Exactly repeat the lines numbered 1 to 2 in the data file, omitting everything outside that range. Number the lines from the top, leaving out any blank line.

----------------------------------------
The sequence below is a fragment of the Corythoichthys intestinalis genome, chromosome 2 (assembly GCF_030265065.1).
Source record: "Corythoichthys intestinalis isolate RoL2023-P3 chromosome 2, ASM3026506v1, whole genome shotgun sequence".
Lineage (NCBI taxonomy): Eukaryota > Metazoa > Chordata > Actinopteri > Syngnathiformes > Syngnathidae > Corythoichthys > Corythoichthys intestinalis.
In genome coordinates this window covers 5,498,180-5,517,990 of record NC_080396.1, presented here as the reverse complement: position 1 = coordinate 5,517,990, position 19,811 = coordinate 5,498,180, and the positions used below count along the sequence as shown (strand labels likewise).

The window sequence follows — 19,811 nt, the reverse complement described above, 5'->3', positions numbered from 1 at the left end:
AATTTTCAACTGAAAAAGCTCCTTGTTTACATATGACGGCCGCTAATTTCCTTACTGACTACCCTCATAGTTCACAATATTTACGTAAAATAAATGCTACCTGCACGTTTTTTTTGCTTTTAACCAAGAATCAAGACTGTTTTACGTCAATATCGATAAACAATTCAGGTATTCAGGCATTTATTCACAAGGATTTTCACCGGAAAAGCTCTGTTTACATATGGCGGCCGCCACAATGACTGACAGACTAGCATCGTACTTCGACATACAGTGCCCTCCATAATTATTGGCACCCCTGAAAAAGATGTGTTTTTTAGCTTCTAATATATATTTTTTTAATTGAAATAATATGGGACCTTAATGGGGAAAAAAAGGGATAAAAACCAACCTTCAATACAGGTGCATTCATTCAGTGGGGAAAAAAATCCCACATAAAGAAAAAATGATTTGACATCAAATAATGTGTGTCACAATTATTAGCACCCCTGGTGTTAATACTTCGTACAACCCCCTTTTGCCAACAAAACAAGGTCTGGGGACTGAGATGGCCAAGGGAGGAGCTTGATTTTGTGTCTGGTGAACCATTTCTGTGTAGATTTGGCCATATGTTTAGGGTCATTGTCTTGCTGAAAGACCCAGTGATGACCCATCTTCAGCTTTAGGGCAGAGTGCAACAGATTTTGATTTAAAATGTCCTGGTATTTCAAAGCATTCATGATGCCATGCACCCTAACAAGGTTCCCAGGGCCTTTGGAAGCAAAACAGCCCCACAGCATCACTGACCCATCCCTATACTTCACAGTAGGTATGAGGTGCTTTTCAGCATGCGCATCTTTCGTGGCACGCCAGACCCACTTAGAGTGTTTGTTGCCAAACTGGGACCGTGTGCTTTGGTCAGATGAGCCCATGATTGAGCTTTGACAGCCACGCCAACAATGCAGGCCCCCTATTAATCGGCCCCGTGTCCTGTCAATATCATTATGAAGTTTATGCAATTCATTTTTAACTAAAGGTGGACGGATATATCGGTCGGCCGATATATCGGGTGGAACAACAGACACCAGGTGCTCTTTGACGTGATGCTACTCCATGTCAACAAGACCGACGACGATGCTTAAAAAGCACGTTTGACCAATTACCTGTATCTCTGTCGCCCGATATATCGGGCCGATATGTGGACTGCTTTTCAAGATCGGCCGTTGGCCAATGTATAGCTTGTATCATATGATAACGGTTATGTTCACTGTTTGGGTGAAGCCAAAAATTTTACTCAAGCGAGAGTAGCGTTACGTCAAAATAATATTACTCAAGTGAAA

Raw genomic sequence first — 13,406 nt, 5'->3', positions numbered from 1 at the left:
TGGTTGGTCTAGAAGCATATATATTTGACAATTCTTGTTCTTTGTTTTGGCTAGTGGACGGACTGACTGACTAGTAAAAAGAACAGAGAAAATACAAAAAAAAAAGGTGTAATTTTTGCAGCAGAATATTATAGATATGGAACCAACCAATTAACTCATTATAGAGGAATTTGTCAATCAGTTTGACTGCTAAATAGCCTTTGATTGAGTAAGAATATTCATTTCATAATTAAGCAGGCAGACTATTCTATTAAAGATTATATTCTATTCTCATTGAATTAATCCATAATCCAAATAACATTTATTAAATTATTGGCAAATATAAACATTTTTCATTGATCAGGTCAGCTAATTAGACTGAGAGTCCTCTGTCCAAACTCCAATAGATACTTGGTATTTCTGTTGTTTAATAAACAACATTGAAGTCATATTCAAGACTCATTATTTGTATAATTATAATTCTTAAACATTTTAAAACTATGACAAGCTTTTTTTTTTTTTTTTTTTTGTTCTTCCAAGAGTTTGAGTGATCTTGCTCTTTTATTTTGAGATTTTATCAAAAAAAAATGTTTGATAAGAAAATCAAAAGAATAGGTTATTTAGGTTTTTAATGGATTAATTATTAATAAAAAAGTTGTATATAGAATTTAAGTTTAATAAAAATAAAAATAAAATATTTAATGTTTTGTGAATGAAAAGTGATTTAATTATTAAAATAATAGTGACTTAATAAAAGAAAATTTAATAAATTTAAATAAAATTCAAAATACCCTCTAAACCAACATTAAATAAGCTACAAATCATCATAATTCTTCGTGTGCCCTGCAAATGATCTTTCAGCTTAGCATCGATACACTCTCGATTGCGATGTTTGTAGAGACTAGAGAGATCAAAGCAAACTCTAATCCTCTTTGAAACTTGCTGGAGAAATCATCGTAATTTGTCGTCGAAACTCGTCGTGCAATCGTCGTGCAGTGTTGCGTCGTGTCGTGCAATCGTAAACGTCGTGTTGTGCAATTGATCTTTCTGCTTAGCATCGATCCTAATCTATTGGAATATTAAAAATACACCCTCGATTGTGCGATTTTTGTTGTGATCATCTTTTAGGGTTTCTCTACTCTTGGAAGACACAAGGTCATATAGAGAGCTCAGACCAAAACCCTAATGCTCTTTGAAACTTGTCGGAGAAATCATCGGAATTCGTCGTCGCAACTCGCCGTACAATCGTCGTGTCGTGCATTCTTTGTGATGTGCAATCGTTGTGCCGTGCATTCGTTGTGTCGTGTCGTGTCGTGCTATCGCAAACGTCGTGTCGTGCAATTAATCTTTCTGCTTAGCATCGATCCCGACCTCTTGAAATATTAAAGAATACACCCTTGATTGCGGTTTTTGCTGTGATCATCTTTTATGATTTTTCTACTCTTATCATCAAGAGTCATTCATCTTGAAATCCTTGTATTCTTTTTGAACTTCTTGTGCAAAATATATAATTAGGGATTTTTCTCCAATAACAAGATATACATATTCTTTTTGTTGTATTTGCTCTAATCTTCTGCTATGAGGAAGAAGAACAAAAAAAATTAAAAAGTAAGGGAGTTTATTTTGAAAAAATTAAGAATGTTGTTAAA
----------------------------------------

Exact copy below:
The sequence below is a fragment of the Corythoichthys intestinalis genome, chromosome 2 (assembly GCF_030265065.1).
Source record: "Corythoichthys intestinalis isolate RoL2023-P3 chromosome 2, ASM3026506v1, whole genome shotgun sequence".